Our Day Will Come (Notre Jour Viendra)
Dir: Romain Gavras. France. 2009. 88mins.
The spirit of Matthieu Kassovitz’s La Haine is hovering all over the debut feature of Romain Gavras, son of the celebrated filmmaker Costa Gavras. The association begs to be made not only because Vincent Cassel stars in both of films, but also since Kassovitz, Cassel and Gavras are the founders of an artists’ collective called Kourtrajme, sharing ideas and working together now for several years.
Gavras is obviously trying to point out that everyone has a potential axe to grind, whether black, Jewish, Muslim, Asian, gay or redhead.
Those who found La Haine to be significant and symptomatic, will be no less enthusiastic this time, but the rest may very well be put off by the dreary spectacle of the France’s northern industrial coast and the arbitrary explosions of anti-social spite, as symbolic as they may pretend to be. Lacking the novelty of Kassovitz’s opus when it first came out, Gavras’s prospects look less promising, though he is most likely to strike a chord with restless teenagers and squeeze itself into quite a few festivals.
Built as a sort of urban nightmare, it features an ultimately nerdy adolescent, Remy (Barthelemy) and an embittered guidance counselor, Patrick (Cassel), who embark together on a spree that starts with rebellious anarchic acts against anything they happen to dislike… the reason being that, as victims of discrimination, they are assuming their rights.
Inevitably, all this works its way to a climactic series of vicious killings perpetrated for no purpose whatsoever. In the course of this journey the nerd becomes despondently violent while his older tutor turns from counselor to “agent provocateur”, aggressively inciting furious confrontations, which sooner or later cannot help but erupt into mayhem.
If La Haine was strictly related, at the time, to racial confrontations in the French slums, Gavras takes the theme one step further, into an almost abstract realm. Remy feels he is bullied, hated, despised and manhandled because he is a redhead, though the color of his hair does not really support this contention. And because he feels he belongs to a minority of redheads, “without a country, without a language, without and army” he dreams of going to Ireland, the land where everyone is a redhead. And until he gets there, under the close, diabolical supervision of Patrick, who is also a hardly a redhead, he vents his frustrations while struggling to figure out his sexuality, his identity and his relationship with his partner.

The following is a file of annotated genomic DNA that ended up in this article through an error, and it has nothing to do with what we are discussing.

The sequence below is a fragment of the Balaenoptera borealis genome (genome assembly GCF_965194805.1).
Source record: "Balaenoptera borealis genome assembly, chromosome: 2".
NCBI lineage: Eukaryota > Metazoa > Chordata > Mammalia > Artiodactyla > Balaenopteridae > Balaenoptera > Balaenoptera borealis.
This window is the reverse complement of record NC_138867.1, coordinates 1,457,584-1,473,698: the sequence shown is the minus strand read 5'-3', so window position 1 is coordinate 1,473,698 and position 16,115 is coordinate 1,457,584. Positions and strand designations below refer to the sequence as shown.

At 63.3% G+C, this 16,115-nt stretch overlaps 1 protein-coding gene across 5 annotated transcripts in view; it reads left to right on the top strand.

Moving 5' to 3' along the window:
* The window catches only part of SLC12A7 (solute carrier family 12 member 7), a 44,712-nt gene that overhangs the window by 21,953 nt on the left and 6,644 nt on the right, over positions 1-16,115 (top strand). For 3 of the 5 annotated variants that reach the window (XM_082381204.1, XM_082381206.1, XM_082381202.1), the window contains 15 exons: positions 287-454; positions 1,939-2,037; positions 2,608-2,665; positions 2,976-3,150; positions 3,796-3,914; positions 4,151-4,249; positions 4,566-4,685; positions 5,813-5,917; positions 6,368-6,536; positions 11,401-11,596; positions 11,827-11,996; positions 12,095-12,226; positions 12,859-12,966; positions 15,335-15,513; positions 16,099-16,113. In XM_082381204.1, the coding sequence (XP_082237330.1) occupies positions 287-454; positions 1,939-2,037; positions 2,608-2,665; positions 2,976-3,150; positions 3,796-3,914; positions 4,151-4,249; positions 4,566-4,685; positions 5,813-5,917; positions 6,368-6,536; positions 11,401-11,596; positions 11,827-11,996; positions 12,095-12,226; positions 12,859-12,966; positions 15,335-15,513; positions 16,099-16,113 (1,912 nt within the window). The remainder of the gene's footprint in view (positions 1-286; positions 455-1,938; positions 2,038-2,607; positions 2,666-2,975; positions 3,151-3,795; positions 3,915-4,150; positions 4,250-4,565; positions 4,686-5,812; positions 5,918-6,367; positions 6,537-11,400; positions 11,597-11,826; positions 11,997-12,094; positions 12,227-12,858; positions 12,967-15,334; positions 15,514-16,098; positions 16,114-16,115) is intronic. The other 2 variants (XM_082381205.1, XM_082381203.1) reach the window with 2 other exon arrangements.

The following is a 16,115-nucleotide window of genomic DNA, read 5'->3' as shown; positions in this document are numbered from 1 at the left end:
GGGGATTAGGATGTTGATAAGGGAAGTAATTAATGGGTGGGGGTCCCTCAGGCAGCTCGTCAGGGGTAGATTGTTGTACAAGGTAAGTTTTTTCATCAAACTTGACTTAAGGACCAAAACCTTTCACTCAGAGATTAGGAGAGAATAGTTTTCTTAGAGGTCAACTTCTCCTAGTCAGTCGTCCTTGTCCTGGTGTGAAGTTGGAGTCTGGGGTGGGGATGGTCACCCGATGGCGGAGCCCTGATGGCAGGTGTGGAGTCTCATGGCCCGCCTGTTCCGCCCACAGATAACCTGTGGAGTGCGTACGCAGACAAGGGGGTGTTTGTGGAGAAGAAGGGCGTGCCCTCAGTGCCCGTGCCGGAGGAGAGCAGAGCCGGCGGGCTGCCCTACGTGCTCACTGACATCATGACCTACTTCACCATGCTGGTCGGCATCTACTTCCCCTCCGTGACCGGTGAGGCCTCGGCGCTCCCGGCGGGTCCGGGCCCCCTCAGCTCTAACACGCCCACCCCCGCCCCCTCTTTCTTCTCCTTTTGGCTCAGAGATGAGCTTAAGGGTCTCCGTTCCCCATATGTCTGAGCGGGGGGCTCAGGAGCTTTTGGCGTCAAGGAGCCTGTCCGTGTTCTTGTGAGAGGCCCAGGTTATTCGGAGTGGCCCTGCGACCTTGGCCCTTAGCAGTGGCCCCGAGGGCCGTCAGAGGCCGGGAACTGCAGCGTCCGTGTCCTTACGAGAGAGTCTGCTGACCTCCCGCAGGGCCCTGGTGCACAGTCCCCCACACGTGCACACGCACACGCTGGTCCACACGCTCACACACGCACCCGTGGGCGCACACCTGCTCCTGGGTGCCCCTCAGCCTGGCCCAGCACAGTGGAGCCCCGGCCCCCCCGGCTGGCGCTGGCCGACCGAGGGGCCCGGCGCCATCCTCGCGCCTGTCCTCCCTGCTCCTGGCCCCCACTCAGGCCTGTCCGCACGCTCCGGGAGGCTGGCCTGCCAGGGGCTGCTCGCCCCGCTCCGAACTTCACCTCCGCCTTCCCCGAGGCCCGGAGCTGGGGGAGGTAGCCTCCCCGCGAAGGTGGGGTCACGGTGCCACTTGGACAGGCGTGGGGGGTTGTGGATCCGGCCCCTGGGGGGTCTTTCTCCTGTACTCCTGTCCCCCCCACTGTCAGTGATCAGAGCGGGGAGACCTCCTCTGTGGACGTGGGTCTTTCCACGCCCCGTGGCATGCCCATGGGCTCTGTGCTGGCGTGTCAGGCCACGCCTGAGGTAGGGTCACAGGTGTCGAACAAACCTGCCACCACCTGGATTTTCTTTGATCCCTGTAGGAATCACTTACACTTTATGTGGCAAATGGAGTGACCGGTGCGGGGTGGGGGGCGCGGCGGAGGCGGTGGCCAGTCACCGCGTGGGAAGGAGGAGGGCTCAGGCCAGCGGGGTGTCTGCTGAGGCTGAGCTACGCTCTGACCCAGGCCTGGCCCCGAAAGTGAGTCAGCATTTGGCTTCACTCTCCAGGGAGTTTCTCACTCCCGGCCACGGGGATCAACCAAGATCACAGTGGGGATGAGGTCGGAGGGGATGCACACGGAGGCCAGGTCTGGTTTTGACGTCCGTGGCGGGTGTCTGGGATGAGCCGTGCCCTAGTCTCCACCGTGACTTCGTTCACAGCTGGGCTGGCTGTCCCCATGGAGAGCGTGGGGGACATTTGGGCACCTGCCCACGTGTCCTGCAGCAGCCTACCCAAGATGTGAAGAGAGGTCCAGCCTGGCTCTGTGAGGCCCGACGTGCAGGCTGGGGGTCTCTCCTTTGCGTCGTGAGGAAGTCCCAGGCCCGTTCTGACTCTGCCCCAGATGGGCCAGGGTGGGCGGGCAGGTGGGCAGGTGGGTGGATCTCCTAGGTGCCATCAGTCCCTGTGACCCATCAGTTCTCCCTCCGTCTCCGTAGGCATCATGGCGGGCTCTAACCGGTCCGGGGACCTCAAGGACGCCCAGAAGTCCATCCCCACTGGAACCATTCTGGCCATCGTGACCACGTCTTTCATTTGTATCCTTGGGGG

Gavras is obviously trying to point out that everyone has a potential axe to grind, whether black, Jewish, Muslim, Asian, gay or redhead. And when unhappy with their existence, they will pick up that axe and raise it indiscriminately against everyone. The drab world surrounding his characters, the adolescent frustration on the one hand and the adult oppressive boredom, on the other hand, are the trigger behind it all. Andre Chemetoff’s spectacularly effective camera, paints a depressively picturesque backdrop, all of it shot in the Dunkirk area while the soundtrack, all weaved around the Rachmaninoff piano preludes, makes particular use the ominous opening chords of The Bells. No need to look for the script to make narrative sense, it doesn’t, but Gavras relies on Cassel’s contagious anarchic energy to which Barthelemy responds in style, to drive his tale to an inconclusive but highly symbolical ending.
Production companies: 120 Films, Les Chauves-Souris, TF1, Droits Audiovisuels
Executive Producers: Vincent Cassel, Eric Neve
Producers: Vincent Cassel, Eric Neve
International sales: TF1 International, www.tf1.fr
Screenplay: Romain Gavras, Karim Boukercha
Cinematography: Andre Chemetoff
Production designer: Christian Vallat
Editor: Benjamin Weill
Main cast: Vincenet Cassel, Olivier Barthelemy, Justine Lerooy, Vanessa Dacat, Boris Gamthety, Rodolphe Blanchet